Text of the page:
WHEELING, West Virginia – A West Virginia man was sentenced Thursday to 15 years in federal prison for producing child pornography following an investigation by U.S. Immigration and Customs Enforcement’s (ICE) Homeland Security Investigations (HSI).
Robert J. Gongloff, 26, of Terra Alta, West Virginia, pleaded guilty in August 2015 to one count of production of child pornography. By pleading guilty, Gongloff admitted that he had produced numerous images and videos depicting nude minors and minors engaged in sexually explicit conduct.
Authorities further discovered that Gongloff misrepresented his name and age on a website known as MeetMe.com, claiming to be 17 years old and using the name “Johnny Williamson,” in order to transmit sexually explicit photographs to multiple minor females.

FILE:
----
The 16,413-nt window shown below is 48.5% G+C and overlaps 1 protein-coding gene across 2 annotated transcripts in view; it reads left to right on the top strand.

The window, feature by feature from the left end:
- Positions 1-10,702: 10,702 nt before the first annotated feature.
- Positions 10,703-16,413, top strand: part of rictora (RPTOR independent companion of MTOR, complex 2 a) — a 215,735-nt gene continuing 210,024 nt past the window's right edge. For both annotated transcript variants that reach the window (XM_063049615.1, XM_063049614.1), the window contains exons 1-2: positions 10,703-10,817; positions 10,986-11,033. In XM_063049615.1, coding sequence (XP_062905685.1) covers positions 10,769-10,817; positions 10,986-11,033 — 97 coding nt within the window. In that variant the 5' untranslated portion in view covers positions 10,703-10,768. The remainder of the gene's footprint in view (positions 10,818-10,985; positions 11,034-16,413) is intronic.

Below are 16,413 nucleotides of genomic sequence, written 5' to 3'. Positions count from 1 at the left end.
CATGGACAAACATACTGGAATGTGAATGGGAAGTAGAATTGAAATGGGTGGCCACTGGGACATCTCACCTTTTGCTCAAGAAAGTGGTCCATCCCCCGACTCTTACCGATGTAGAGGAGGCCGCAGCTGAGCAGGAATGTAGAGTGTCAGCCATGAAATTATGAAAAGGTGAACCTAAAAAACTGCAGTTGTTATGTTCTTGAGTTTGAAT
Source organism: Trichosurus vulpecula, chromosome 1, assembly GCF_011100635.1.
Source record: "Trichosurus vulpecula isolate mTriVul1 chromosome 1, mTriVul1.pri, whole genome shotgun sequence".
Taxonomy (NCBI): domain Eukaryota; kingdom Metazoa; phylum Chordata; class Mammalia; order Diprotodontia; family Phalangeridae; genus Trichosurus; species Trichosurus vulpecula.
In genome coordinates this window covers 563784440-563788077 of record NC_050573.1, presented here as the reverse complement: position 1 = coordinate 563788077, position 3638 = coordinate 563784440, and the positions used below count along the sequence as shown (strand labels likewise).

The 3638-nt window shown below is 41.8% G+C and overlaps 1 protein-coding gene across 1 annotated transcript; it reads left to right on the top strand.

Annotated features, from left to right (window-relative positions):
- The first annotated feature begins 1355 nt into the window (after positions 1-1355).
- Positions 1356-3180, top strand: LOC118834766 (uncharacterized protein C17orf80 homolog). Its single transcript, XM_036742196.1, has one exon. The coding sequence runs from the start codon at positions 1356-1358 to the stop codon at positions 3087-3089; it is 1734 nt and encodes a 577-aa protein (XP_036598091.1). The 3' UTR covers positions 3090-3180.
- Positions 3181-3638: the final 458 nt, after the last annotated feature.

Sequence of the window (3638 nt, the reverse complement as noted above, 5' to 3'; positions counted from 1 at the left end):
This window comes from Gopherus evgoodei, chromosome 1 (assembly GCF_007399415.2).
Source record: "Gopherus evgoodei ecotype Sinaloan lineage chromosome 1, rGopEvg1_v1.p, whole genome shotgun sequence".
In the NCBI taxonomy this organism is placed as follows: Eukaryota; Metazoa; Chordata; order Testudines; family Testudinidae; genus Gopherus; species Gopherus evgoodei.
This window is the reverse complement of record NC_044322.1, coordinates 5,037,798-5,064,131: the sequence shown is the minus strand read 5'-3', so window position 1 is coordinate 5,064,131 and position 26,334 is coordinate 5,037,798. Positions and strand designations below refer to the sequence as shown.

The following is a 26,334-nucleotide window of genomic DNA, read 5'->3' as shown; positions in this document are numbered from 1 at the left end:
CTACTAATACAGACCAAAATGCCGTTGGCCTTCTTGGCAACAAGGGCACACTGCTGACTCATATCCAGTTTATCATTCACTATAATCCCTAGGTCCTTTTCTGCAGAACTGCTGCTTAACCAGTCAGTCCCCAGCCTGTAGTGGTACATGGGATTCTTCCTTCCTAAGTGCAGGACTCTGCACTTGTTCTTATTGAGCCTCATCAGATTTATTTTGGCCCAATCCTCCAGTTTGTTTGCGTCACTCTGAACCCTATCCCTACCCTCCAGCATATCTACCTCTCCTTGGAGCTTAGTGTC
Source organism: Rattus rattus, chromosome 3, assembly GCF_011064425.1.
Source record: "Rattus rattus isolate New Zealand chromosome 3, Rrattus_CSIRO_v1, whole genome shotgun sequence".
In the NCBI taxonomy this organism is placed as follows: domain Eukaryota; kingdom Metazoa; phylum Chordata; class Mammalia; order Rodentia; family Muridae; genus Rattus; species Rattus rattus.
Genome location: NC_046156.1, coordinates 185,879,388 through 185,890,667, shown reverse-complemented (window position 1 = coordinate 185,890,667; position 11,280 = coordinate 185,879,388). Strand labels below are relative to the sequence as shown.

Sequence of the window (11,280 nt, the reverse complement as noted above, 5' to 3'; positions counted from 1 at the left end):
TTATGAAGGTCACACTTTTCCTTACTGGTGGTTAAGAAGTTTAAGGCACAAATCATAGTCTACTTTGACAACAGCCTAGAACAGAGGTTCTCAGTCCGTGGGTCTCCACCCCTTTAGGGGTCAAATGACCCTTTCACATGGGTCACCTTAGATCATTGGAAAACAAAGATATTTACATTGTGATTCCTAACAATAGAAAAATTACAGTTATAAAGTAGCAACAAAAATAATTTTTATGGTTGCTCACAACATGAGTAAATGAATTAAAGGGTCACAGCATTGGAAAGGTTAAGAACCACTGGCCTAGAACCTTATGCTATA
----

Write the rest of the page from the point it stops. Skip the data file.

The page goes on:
Assistant U.S. Attorney Stephen Vogrin prosecuted the case on behalf of the government. HSI led the investigation with assistance from the West Virginia State Police.
This investigation was conducted under HSI’s Operation Predator, an international initiative to protect children from sexual predators. Since the launch of Operation Predator in 2003, HSI has arrested more than 14,000 individuals for crimes against children, including the production and distribution of online child pornography, traveling overseas for sex with minors, and sex trafficking of children. In fiscal year 2015, nearly 2,400 individuals were arrested by HSI special agents under this initiative and more than 1,000 victims identified or rescued.
HSI encourages the public to report suspected child predators and any suspicious activity through its toll-free Tip Line at 1-866-DHS-2-ICE or by completing its online tip form. Both are staffed around the clock by investigators. From outside the U.S. and Canada, callers should dial 802-872-6199. Hearing impaired users can call TTY 802-872-6196.
Suspected child sexual exploitation or missing children may be reported to the National Center for Missing & Exploited Children, an Operation Predator partner, via its toll-free 24-hour hotline, 1-800-THE-LOST.